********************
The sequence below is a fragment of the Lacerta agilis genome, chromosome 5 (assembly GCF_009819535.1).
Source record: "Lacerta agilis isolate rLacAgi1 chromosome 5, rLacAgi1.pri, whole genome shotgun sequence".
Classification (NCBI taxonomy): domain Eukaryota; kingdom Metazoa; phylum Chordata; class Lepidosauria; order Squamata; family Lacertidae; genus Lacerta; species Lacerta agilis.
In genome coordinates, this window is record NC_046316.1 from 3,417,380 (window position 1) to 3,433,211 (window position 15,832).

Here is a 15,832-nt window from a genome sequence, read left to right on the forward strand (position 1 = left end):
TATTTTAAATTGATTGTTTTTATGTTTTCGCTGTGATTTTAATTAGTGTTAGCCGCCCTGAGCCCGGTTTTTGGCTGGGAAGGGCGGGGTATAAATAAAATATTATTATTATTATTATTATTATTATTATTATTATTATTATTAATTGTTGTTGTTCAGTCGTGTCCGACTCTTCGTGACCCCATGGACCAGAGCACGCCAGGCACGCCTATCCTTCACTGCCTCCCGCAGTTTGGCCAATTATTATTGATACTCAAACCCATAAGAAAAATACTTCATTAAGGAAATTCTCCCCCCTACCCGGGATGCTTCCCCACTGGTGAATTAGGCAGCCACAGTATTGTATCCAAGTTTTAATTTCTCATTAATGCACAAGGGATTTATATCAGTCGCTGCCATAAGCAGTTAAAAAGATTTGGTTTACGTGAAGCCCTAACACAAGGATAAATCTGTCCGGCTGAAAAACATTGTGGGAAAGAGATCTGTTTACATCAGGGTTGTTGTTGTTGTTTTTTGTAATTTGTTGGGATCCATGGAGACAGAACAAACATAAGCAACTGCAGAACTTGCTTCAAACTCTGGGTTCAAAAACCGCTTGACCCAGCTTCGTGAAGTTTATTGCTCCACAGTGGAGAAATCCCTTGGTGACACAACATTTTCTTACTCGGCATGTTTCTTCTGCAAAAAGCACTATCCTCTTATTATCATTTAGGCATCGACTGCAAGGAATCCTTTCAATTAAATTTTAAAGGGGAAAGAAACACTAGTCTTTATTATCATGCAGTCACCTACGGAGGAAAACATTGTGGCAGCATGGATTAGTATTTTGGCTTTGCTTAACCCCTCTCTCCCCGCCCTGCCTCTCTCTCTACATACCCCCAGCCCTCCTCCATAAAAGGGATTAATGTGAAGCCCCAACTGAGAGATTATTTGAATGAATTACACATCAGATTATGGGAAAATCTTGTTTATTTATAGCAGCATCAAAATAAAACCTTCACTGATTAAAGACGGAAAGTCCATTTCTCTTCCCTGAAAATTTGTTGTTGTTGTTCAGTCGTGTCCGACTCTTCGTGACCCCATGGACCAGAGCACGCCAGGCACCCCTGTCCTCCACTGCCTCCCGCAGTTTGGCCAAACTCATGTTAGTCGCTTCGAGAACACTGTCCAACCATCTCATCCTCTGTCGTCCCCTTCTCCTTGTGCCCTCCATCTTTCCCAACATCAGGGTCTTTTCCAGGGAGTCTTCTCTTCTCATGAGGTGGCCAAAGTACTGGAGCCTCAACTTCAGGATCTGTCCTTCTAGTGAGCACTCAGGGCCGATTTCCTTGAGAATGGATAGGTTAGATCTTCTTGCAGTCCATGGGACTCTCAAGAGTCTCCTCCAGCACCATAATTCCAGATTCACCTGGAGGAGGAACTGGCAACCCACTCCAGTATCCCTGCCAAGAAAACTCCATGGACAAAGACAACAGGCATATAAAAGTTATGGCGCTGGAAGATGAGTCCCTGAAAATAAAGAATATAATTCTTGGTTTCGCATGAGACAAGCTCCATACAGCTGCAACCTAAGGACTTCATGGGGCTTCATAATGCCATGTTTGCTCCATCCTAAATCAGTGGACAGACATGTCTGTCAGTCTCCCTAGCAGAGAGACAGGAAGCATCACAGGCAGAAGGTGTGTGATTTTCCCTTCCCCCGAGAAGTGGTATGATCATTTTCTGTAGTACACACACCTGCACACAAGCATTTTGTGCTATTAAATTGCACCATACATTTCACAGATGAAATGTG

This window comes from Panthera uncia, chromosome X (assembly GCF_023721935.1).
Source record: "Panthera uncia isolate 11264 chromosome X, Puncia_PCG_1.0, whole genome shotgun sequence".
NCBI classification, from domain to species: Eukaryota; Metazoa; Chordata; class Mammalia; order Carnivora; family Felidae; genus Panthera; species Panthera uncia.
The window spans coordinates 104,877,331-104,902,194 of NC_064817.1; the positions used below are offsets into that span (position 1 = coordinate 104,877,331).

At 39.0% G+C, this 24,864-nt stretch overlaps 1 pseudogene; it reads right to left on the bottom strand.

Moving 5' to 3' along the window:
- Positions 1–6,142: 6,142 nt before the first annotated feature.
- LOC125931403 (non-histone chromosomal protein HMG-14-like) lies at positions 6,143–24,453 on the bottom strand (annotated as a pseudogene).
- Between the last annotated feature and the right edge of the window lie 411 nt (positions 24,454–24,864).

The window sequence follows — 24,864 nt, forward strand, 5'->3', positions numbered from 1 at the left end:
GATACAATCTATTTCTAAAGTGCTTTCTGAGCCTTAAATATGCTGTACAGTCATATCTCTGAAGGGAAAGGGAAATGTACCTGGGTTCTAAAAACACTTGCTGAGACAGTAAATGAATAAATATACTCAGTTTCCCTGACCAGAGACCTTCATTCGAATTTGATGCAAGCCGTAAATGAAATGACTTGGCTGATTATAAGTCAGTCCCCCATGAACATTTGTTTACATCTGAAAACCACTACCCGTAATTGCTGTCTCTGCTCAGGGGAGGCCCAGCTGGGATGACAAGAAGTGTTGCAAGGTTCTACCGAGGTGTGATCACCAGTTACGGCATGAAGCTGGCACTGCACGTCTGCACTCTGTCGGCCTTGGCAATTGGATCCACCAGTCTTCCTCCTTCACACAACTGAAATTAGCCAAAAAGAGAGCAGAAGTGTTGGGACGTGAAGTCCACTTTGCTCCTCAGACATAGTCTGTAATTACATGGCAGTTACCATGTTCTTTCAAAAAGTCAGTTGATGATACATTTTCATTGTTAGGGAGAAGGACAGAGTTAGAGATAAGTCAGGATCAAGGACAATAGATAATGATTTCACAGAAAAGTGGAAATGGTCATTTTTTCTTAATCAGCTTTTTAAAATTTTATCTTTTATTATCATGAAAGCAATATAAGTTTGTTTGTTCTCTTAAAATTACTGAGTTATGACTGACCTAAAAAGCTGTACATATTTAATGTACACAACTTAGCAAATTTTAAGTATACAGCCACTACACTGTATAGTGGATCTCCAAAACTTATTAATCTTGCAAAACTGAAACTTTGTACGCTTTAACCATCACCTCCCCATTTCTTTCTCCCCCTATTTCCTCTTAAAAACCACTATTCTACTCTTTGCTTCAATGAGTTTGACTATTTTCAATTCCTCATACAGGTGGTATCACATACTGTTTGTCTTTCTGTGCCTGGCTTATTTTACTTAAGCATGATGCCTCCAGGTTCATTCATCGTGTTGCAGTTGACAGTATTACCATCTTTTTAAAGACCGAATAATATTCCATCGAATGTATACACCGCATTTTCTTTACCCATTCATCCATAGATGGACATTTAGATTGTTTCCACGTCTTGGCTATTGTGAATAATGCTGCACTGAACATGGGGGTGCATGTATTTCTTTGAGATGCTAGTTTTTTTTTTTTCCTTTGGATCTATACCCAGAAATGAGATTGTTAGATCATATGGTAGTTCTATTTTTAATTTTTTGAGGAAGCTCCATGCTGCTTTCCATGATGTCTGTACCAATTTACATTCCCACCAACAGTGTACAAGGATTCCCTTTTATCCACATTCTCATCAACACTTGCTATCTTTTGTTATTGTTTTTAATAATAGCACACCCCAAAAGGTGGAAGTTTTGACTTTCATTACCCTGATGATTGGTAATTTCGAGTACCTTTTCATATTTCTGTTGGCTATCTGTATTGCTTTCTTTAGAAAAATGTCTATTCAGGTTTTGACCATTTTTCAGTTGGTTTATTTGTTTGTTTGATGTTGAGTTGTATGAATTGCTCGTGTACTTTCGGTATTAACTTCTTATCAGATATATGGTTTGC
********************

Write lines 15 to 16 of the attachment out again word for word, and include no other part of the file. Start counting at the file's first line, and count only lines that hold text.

- Between the last annotated feature and the right edge of the window lie 411 nt (positions 24,454–24,864).

The window sequence follows — 24,864 nt, forward strand, 5'->3', positions numbered from 1 at the left end: